105 Broadbill Ct
Georgetown KY 40324
Contact Information
Address 105 Broadbill Ct
Georgetown, KY 40324
Phone (502) 370-5240
Contact Name Bruce Gordon
At A Glance
Former Names
Hispanic Initiative
Other ways to donate, support, or volunteer Mail a check to 105 Broadbill Ct., Georgetown KY  40324.
Financial Summary
Revenue vs Expenses - All Years
Expense Breakdown - Recent Year
Mission Statement

Our mission is to support the development and well-being of the immigrant communities in Scott County, Kentucky, through educational, health, economic and cultural initiatives.

Background Statement The Hispanic Initiative formed in October 2003 to provide emergency aid to the Hispanics of Georgetown and Scott County.  We incorporated on August 16, 2006 as a non-profit Kentucky corporation and received IRS 501(c)3 status in October 2008.
Impact Statement

We are a small, local organization and often know the individuals and families who we serve.  We have no hard and fast rules of what we can do; our Board of Directors votes support for each case, often by telephone or e-mail.  Few other organizations are as responsive as ours.  Our top 5 activities in 2013 were Education, Recreation, Medical & Dental, Utilities, and Rent Assistance.  Our priorities remain the same for 2014.

2013 Expenses:
1)  $9,133 was devoted to Education.  The school system has stopped teaching GED classes in Spanish, although the test can still be taken ins Spanish.  Many Hispanics could pass the GED (with some refresher courses) but cannot read, write, or understand complex issues in English, and have no idea how to register for the GED test in Spanish.  In November 2012 we made an arrangement with a small Hispanic church near a trailer park to use their basement to teach GED in Spanish.  We bought lighting fixtures, a white board, a lockable cabinet for teachers' supplies, books, and even geometry drawing sets.  We paid the church for utilities and paid two instructors and a classroom monitor (a babysitter for the small children that the adults often bring with them to class).  We enlisted volunteers from Georgetown College's Spanish immersion classes to help individuals.  The church is within walking distance of the trailer park, and we have had about 20 students for classes, twice a week.  This program is continuing and expanding in 2014.  We also have classes in English as a Second Language (ESL) which we hold in a different church and have been relatively low cost.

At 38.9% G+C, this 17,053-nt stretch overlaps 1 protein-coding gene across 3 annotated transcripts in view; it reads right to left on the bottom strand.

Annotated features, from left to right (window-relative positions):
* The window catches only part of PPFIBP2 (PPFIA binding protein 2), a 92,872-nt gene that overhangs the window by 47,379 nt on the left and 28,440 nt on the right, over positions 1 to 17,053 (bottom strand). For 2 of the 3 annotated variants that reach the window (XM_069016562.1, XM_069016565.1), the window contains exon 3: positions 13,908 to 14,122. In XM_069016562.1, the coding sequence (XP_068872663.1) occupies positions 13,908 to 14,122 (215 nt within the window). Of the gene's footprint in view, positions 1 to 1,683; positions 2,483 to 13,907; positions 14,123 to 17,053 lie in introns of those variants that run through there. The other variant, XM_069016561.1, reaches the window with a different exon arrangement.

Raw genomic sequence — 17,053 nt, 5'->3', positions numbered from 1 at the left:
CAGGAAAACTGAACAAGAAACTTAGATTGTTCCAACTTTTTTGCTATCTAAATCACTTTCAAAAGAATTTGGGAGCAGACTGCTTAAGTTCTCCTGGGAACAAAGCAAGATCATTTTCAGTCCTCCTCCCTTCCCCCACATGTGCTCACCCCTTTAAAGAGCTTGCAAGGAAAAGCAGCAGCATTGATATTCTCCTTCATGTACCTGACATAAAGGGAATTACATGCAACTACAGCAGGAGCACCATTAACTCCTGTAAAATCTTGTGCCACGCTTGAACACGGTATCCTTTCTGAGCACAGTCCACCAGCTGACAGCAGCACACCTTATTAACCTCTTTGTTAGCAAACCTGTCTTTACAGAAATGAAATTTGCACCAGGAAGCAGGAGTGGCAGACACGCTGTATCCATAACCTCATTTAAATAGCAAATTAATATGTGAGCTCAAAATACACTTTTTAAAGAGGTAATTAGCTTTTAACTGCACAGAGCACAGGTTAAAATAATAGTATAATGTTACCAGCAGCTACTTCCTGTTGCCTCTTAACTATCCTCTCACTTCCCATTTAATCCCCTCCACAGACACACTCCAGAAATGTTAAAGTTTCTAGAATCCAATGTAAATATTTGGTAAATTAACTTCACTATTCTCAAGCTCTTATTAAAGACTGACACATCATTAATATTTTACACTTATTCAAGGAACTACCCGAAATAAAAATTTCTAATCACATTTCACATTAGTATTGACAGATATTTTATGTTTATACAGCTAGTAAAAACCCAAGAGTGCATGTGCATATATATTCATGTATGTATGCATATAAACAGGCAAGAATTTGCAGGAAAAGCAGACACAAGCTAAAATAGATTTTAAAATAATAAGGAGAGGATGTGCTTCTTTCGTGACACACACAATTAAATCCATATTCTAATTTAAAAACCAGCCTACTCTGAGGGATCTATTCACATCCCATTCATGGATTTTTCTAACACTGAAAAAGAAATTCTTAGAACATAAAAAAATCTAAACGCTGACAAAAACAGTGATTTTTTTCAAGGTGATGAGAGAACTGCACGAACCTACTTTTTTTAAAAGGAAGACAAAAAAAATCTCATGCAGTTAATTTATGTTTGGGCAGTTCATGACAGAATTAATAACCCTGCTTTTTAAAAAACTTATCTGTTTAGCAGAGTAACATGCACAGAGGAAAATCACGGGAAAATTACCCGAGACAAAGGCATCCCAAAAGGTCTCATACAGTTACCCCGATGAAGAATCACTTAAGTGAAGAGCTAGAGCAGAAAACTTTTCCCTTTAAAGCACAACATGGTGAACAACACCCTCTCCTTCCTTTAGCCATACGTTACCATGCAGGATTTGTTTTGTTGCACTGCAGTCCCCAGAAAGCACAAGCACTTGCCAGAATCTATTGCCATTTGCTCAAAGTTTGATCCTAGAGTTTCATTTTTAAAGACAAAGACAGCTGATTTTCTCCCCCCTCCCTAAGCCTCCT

2)  Recreation: $2,164.  The large trailer park on the south side of Georgetown had a vacant field required by zoning laws for a park.   Students coming home from school wandered around the trailer park with nothing to do.  We bought soccer goals, cut the grass, painted lines on the ground, and distributed soccer balls to many children.  A local church came and played Hispanic music at several events.  A old patch of concrete has been cleaned, and in 2014 we plan to put asphalt over it, add goals, and make it into a basketball court.
3) Medical & Dental assistance, $1,246.  One of our members is a retired nurse who understands medical situations and  drives people to medical & dental appointments in Lexington.  The doctor's visits are free in some situations, but we often pay for the prescription medications which the doctor may prescribe.  We have paid for emergency gall bladder surgery.
4)   Utilities Assistance, $1,654.  Winter utilities are always a problem because many Hispanics have construction jobs, employment is hard to find during the winter, and many are not covered by unemployment insurance.  We expect utilities assistance to be unusually high in the winter of 2013-2014 because the winter has been very cold and utilities bills are unusually high. 
5) Rent assistance, $762.  A tree fell on a trailer during a storm, and we paid three nights for a motel room for the occupants.  A family had the husband sick and wife unable to work, so we paid the rent.
 We also support events, such as the Georgetown Kite Festival in April of each year, and educational meetings in Spanish on everything from marital relations to home finances.  
Needs Statement

1) Educational opportunities for Hispanic immigrants:  Jobs above minimum wage very often require a High School or its equivalency, the GED, which can be taken in either English or Spanish.  The State of Kentucky provides free tutoring for the GED in English, but will not provide tutoring in Spanish.  The GED is a tough test, and anyone who is not fluent in English cannot pass the GED in English.  We have arranged with Georgetown College to use their basement classrooms and computer facilities, and had hired three Cuban college graduates to teach the GED in Spanish.  In 2017, nine of our students passed the GED in Spanish and received their diplomas.  Payments to our three GED in Spanish teachers are our largest expense.  Income from donations is always uncertain, so we need more donations in case past donors drop out.